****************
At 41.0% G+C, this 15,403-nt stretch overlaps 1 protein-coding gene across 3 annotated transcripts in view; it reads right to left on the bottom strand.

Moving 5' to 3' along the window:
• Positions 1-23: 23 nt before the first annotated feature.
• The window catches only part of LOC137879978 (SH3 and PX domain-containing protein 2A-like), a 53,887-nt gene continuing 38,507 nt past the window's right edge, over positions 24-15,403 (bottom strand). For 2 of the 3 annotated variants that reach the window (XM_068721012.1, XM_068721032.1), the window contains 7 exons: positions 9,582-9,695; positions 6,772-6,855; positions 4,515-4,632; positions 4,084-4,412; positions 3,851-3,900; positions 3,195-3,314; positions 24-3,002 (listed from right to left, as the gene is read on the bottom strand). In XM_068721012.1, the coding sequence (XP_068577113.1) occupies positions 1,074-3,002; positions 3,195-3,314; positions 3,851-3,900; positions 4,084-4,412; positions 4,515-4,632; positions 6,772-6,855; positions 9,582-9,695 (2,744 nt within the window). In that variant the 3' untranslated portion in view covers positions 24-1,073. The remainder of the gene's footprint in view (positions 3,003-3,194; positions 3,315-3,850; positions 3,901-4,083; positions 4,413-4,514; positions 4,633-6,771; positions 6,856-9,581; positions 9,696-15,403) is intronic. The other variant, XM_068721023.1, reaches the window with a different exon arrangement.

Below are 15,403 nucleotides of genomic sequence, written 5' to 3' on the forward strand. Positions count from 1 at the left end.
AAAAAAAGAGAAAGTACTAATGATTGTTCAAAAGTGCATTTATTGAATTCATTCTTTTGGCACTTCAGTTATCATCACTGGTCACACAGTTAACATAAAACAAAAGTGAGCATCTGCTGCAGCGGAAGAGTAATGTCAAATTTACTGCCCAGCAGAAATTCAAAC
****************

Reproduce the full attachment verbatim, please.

At 41.0% G+C, this 15,403-nt stretch overlaps 1 protein-coding gene across 3 annotated transcripts in view; it reads right to left on the bottom strand.

Moving 5' to 3' along the window:
• Positions 1-23: 23 nt before the first annotated feature.
• The window catches only part of LOC137879978 (SH3 and PX domain-containing protein 2A-like), a 53,887-nt gene continuing 38,507 nt past the window's right edge, over positions 24-15,403 (bottom strand). For 2 of the 3 annotated variants that reach the window (XM_068721012.1, XM_068721032.1), the window contains 7 exons: positions 9,582-9,695; positions 6,772-6,855; positions 4,515-4,632; positions 4,084-4,412; positions 3,851-3,900; positions 3,195-3,314; positions 24-3,002 (listed from right to left, as the gene is read on the bottom strand). In XM_068721012.1, the coding sequence (XP_068577113.1) occupies positions 1,074-3,002; positions 3,195-3,314; positions 3,851-3,900; positions 4,084-4,412; positions 4,515-4,632; positions 6,772-6,855; positions 9,582-9,695 (2,744 nt within the window). In that variant the 3' untranslated portion in view covers positions 24-1,073. The remainder of the gene's footprint in view (positions 3,003-3,194; positions 3,315-3,850; positions 3,901-4,083; positions 4,413-4,514; positions 4,633-6,771; positions 6,856-9,581; positions 9,696-15,403) is intronic. The other variant, XM_068721023.1, reaches the window with a different exon arrangement.

Below are 15,403 nucleotides of genomic sequence, written 5' to 3' on the forward strand. Positions count from 1 at the left end.
AAAAAAAGAGAAAGTACTAATGATTGTTCAAAAGTGCATTTATTGAATTCATTCTTTTGGCACTTCAGTTATCATCACTGGTCACACAGTTAACATAAAACAAAAGTGAGCATCTGCTGCAGCGGAAGAGTAATGTCAAATTTACTGCCCAGCAGAAATTCAAAC